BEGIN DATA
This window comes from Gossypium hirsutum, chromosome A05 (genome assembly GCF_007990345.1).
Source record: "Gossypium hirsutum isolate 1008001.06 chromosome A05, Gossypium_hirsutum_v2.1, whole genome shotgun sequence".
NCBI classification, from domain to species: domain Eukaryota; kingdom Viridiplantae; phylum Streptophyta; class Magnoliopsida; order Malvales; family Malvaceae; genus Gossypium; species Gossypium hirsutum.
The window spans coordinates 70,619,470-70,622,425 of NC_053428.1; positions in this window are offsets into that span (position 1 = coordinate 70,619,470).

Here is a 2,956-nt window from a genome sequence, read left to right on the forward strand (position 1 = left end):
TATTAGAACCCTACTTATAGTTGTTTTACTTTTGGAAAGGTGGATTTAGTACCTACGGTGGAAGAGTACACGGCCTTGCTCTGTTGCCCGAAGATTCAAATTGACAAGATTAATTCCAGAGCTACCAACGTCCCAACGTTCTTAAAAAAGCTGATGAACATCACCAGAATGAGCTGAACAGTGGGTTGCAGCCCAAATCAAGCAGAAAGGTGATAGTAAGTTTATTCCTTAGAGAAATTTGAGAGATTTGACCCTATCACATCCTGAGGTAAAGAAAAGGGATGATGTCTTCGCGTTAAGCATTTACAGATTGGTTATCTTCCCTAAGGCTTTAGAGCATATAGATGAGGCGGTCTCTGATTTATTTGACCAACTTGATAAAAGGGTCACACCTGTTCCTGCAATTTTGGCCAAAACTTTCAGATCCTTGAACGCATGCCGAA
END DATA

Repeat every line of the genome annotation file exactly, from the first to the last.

This window comes from Gossypium hirsutum, chromosome A05 (genome assembly GCF_007990345.1).
Source record: "Gossypium hirsutum isolate 1008001.06 chromosome A05, Gossypium_hirsutum_v2.1, whole genome shotgun sequence".
NCBI classification, from domain to species: domain Eukaryota; kingdom Viridiplantae; phylum Streptophyta; class Magnoliopsida; order Malvales; family Malvaceae; genus Gossypium; species Gossypium hirsutum.
The window spans coordinates 70,619,470-70,622,425 of NC_053428.1; positions in this window are offsets into that span (position 1 = coordinate 70,619,470).

Here is a 2,956-nt window from a genome sequence, read left to right on the forward strand (position 1 = left end):
TATTAGAACCCTACTTATAGTTGTTTTACTTTTGGAAAGGTGGATTTAGTACCTACGGTGGAAGAGTACACGGCCTTGCTCTGTTGCCCGAAGATTCAAATTGACAAGATTAATTCCAGAGCTACCAACGTCCCAACGTTCTTAAAAAAGCTGATGAACATCACCAGAATGAGCTGAACAGTGGGTTGCAGCCCAAATCAAGCAGAAAGGTGATAGTAAGTTTATTCCTTAGAGAAATTTGAGAGATTTGACCCTATCACATCCTGAGGTAAAGAAAAGGGATGATGTCTTCGCGTTAAGCATTTACAGATTGGTTATCTTCCCTAAGGCTTTAGAGCATATAGATGAGGCGGTCTCTGATTTATTTGACCAACTTGATAAAAGGGTCACACCTGTTCCTGCAATTTTGGCCAAAACTTTCAGATCCTTGAACGCATGCCGAA